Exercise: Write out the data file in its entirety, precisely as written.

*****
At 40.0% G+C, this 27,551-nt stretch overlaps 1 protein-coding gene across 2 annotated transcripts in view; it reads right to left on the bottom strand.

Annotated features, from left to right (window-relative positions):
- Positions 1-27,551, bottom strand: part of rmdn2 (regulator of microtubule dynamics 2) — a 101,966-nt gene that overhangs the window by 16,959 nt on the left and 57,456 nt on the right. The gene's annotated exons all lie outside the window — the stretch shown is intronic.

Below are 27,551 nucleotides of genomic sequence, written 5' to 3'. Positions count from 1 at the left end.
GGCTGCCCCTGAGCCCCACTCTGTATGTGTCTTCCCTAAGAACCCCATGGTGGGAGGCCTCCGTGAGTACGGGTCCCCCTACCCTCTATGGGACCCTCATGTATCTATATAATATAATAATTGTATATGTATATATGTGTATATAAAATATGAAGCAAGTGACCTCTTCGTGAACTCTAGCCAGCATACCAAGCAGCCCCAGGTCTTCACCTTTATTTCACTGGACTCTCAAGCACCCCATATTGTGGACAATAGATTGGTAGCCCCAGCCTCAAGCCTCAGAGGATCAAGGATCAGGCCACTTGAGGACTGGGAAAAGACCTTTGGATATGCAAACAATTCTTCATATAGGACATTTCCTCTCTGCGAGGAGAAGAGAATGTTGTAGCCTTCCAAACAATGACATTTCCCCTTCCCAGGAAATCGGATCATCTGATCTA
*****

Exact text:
At 40.0% G+C, this 27,551-nt stretch overlaps 1 protein-coding gene across 2 annotated transcripts in view; it reads right to left on the bottom strand.

Annotated features, from left to right (window-relative positions):
- Positions 1-27,551, bottom strand: part of rmdn2 (regulator of microtubule dynamics 2) — a 101,966-nt gene that overhangs the window by 16,959 nt on the left and 57,456 nt on the right. The gene's annotated exons all lie outside the window — the stretch shown is intronic.

Below are 27,551 nucleotides of genomic sequence, written 5' to 3'. Positions count from 1 at the left end.
GGCTGCCCCTGAGCCCCACTCTGTATGTGTCTTCCCTAAGAACCCCATGGTGGGAGGCCTCCGTGAGTACGGGTCCCCCTACCCTCTATGGGACCCTCATGTATCTATATAATATAATAATTGTATATGTATATATGTGTATATAAAATATGAAGCAAGTGACCTCTTCGTGAACTCTAGCCAGCATACCAAGCAGCCCCAGGTCTTCACCTTTATTTCACTGGACTCTCAAGCACCCCATATTGTGGACAATAGATTGGTAGCCCCAGCCTCAAGCCTCAGAGGATCAAGGATCAGGCCACTTGAGGACTGGGAAAAGACCTTTGGATATGCAAACAATTCTTCATATAGGACATTTCCTCTCTGCGAGGAGAAGAGAATGTTGTAGCCTTCCAAACAATGACATTTCCCCTTCCCAGGAAATCGGATCATCTGATCTA